On Invasion of Privacy, she breezes past the challenge of a highly anticipated debut by making one of the most exciting rap albums in years.
The pleasure of Room 25 is in hearing a master wordsmith turn words into feelings so that the feelings linger long after the words have stopped.
It trafficks specifically in lost arts like sequencing, pacing, and mastering. It’s not concerned with moving units. It’s concerned with Beyoncé’s self-exploration, in a complicated, incredibly intriguing way.
LP1 isn’t anything revolutionary; it’s a frankly expressed project focused on the dualism between love and lust, reality and fantasy.
An album like RTJ2 is rare. Decades from now, this album may just be revered as one of the best hip-hop records of our era, the total synchronicity of two talented artists reaching the apex of their prime.
It seemed like the best Tribe could hope for was an album that longtime fans would embrace, but excite few younger listeners unfamiliar with the group. As it turns out, We got it… is a triumphant defying of such expectations.
At 10 breezy tracks, Care for Me isn’t just a collection of songs; it’s an honest-to-god album that develops ideas at its own pace.
Though nothing from the album may ever get played in a ballroom, Negro Swan is a grand work that gives credit to the pioneers of the culture while building a path forward within that framework, placing Hynes firmly in the canon as one of the most insightful musicians of his generation.
Blonde is R&B minimalism that only Ocean could have made, and he created it as such so that its details emerge when they feel comfortable to do so — namely when the listener is prepared to face their similarities to his autobiographical faults with the same lack of a need for exoneration.
An artist of uncompromising power and originality, he has proven that he will not, cannot conform to the expectations of the music industry, his adoring fans, or anyone else. He is a delicate, impulsive genius of rare distinction, and this defiant streak is essential to the character of his music.
Woods embodies the cultural makeup of Chicago, tackles the multiplicity of identity, and balances her dominance with flawlessly selected features that build her up.
Watch the Throne turns out to be a success, even if it isn’t the landscape-altering LP the world had hoped for.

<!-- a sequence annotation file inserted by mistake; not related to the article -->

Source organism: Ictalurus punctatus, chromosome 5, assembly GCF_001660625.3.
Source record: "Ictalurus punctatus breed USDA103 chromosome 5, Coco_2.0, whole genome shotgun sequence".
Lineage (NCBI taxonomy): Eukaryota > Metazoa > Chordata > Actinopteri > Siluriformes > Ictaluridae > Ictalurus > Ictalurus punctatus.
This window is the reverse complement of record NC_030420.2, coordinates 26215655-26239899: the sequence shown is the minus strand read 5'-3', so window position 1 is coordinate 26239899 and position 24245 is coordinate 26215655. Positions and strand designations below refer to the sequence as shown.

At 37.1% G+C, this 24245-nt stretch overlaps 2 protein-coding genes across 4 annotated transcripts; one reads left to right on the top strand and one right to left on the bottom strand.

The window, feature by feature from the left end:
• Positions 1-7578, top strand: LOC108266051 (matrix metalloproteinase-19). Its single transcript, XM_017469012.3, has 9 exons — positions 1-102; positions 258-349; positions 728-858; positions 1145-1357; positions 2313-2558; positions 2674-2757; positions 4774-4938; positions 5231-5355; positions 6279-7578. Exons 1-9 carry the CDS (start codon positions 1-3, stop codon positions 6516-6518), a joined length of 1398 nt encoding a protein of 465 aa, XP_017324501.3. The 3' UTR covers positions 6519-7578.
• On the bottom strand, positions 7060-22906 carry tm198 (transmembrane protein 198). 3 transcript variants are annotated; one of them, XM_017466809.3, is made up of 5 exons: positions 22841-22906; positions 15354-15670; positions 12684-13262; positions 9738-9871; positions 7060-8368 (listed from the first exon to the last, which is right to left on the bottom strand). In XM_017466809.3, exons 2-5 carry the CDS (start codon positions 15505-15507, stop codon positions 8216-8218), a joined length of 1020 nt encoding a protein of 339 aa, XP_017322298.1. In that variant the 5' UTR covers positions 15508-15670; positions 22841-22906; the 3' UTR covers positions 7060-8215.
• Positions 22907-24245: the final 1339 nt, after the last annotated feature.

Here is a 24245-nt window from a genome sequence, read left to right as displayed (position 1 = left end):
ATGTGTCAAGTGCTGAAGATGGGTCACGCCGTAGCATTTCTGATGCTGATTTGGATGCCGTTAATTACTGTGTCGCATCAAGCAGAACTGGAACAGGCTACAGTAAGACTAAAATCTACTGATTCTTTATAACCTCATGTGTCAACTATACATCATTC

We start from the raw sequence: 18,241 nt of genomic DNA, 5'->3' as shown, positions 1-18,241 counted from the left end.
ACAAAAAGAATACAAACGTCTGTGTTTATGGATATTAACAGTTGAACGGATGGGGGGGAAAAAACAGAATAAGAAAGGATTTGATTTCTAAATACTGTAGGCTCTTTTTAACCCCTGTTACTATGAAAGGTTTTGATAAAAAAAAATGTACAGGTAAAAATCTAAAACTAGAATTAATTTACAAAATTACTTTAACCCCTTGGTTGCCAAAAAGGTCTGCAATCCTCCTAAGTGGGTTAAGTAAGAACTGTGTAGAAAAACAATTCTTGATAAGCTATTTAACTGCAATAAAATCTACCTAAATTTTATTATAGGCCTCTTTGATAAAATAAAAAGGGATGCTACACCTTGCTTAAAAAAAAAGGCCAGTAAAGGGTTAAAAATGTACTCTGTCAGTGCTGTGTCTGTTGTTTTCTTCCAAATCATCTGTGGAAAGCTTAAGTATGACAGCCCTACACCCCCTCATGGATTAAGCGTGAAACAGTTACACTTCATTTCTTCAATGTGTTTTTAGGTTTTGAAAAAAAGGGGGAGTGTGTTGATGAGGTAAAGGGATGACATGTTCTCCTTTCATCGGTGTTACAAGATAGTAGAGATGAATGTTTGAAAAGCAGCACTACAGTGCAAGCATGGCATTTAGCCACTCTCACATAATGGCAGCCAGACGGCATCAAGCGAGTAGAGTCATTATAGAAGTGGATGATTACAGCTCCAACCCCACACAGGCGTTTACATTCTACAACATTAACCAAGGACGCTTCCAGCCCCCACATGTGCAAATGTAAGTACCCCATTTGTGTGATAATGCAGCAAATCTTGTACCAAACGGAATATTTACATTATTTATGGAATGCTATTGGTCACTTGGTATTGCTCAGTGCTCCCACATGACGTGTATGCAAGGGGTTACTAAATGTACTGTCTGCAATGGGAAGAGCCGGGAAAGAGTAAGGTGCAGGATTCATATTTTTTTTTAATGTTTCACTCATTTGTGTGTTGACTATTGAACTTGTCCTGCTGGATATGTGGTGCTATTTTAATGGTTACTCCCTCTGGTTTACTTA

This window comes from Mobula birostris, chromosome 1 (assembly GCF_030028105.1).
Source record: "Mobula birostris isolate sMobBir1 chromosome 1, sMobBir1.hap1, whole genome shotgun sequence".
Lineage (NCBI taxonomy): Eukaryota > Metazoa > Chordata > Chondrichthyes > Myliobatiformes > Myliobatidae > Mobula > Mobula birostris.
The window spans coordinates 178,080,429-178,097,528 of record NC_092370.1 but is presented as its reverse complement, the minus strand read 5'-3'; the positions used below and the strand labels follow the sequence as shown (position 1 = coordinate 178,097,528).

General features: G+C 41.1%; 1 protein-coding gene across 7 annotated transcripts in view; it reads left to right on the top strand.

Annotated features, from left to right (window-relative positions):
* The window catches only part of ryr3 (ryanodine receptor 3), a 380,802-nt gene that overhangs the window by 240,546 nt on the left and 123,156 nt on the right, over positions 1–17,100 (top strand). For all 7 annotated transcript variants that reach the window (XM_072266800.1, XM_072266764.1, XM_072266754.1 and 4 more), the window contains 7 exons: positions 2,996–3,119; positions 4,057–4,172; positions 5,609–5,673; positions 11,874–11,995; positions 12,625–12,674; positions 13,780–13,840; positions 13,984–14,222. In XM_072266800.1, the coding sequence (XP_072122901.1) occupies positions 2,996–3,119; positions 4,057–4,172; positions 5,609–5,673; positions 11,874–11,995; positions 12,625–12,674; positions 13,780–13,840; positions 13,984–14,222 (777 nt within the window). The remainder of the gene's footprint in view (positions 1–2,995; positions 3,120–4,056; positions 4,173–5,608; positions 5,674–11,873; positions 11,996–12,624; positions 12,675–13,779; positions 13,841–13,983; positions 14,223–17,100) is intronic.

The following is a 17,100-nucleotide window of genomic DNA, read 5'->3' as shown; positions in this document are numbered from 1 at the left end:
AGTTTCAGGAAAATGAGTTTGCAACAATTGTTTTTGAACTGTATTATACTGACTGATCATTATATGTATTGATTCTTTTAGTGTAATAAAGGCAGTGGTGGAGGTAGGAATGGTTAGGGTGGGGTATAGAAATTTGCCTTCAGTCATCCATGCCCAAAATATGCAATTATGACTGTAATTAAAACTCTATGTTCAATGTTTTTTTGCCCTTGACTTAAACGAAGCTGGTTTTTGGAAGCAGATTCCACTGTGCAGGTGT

Take Care shines bright, utilizing the same concepts and notions as its predecessor but with far more lethal and appealing results.
.Paak seems to be in total control of his talent. It might be a challenge for him to make something as relatable and soulful as Malibu again, but fortunately, the album has the kind of substance that suggests he’s built to last.
Where the harsh, cold production of drill echoes the harsh, cold sentiments, Chance’s voice and the multi-faceted production are all about change, examining any little moment that might provide some fun and relief.
On his new album, Big Fish Theory, Staples continues to perfect his brand of nuanced nihilism while exploring new sounds that should put the music industry on notice that the future is now.
A sonic departure from the jazz inflected funk of To Pimp a Butterfly and the hyper-melodic, west coast revival feel of good kid, m.A.A.d city, DAMN. is much more concerned with trading groove for thump and concept for straight spitting.
With Ctrl, SZA proves that the cult following that ballooned with the release of her 2014 mixtape, Z, was not some flash in the pan, but a deserved wellspring of attention from an adoring fan base whose faith in what she had yet to produce helped to produce the project that could eventually stand as the best thing she has ever done.
It’s an album for the books, one that indicates West’s hunger for exploration while always sounding like it could become extraordinarily popular, even for him. This is the level that things could be at.
Lamar has bypassed the norm by producing an album that’s damn near unimpeachable.
My Beautiful Dark Twisted Fantasy is hands-down the most ambitious mainstream rap album ever made.
Lemonade marks Beyoncé’s most accomplished work yet. It is the perfect combination of the sharp songwriting of 4 with the visual storytelling acumen of her self-titled record. Here, we see Beyoncé fully coming into her own: wise, accomplished, and in defense of herself.